Friday Storms Leave Mark Across State
Posted August 18, 2000
JOHNSTON COUNTY — Friday's severe weather left damage of all kinds across the state. In Wake County, some problems can be solved with a rake and wheelbarrow, but other scars will take more time to heal.
The fierce storms were only temporary, but daylight showed permanent damage in some areas. Wake County Sees Downed Trees, Power Lines and Damaged Buildings
"We have a tobacco barn [that has] been in the family 50 years. [The storm] took that and blew it in the pond down there," says Wake County farmer Terry Weaver.
People in the Sandy Plains area near Falls Lake lost buildings big and small. Despite ruined roofs and damaged double-wides, no one was hurt, not even the smallest creatures. A dog named Ranger dashed inside Keith Quimby's Ford Ranger pick-up truck for protection during the storm.
"That is the work truck. I wouldn't let him get in the good truck," Quimby says.
In East Raleigh, power was still out in some neighborhoods Saturday afternoon. Crews worked to repair downed lines, putting some motorists' plans on hold.
Trees came down in Apex, with limbs and branches scattered across streets. One homeowner had to call the fire department Friday when the wind sucked the chimney right off the roof.
As bad as some of the damage is to property and crops, no injuries were reported. Cleveland Area Takes Brunt of Storm in Johnston County
Strong winds ripped a path of damage through the Cleveland Commons Shopping Center in Johnston County.
Truck driver Dave Denny was sitting inside his tractor-trailer around 6 p.m. Friday when the storm took him by surprise, turning the truck on its side.
"The truck shook a little bit, then, all of a sudden, it lifted up, and I grabbed the wheel and I went over." Denny says "I kicked the door open on the passenger side, got out of there, and I ran."
Also at the shopping center, winds knocked out a window at a Wachovia Bank branch and through the golden arches of a McDonald's sign.
Some people say they saw a tornado in that area, but theNational Weather Servicehas not confirmed the reports.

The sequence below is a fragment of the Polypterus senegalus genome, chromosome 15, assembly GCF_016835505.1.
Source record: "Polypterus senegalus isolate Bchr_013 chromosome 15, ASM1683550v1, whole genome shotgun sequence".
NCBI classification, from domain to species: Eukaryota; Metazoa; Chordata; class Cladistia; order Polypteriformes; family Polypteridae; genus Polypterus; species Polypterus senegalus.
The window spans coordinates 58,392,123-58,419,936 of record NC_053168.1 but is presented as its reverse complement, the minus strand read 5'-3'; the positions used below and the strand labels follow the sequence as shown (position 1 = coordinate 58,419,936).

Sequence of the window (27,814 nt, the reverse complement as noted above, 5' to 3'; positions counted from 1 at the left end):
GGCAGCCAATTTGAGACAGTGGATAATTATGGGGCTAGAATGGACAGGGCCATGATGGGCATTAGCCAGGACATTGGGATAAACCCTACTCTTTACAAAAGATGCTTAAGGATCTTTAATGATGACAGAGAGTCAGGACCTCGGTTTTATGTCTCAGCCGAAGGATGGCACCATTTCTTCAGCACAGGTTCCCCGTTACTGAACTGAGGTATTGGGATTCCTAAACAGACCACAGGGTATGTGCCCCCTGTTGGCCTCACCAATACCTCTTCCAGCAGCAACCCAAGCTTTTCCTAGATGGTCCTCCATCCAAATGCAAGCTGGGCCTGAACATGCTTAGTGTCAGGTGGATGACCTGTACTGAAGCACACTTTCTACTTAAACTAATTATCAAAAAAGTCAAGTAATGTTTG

Witnesses say the storm seemed to come out of nowhere.
"The weather was like really nice at first, and then it just kept getting darker and darker. Then, all of a sudden, it went black," says shopper Janet Clark.
A few miles away, winds shattered a skylight at the Macedonia United Church of Christ. Rain poured in, causing heavy water damage to the sanctuary. Cumberland County Man's Truck Hit By Lightning; Damage Reported Across the State
Paramedics treated a Cumberland County man after the truck he was driving was hit by lightning.
David Bullock, 23, was knocked unconscious as he drove along N.C. 24 Friday evening in eastern Cumberland County.
Elsewhere in the state, storms dropped golfball-size hail in Rowan County. High winds damaged three small airplanes at the county airport, flipping two of them.
Trees and power lines were downed across the state, from the mountains to the coast. Tens of Thousands in the Dark
Crews worked through the day Saturday to restore power to the thousands of people left in the dark.
At the height of the storm, as many as 180,000Duke PowerandCP&Lcustomers were without power; about 55,000 of those customers were in the Triangle.
As of Saturday night, CP&L reported that most of its customers were back online. Duke Power said tens of thousands of customers remained in the dark, and they may not get their power back until Sunday.
Sharron Benton lost power Friday evening, and as the Saturday sun blazed, her Raleigh home felt more like a greenhouse.
"We have not had power since 5:45 yesterday, and it is getting to that point where it is a little warm," she says.
Peppy, the Benton's pet cockatoo, enjoyed the tropical feeling until the juice started flowing again, shortly before 2 p.m. From staff and wire reports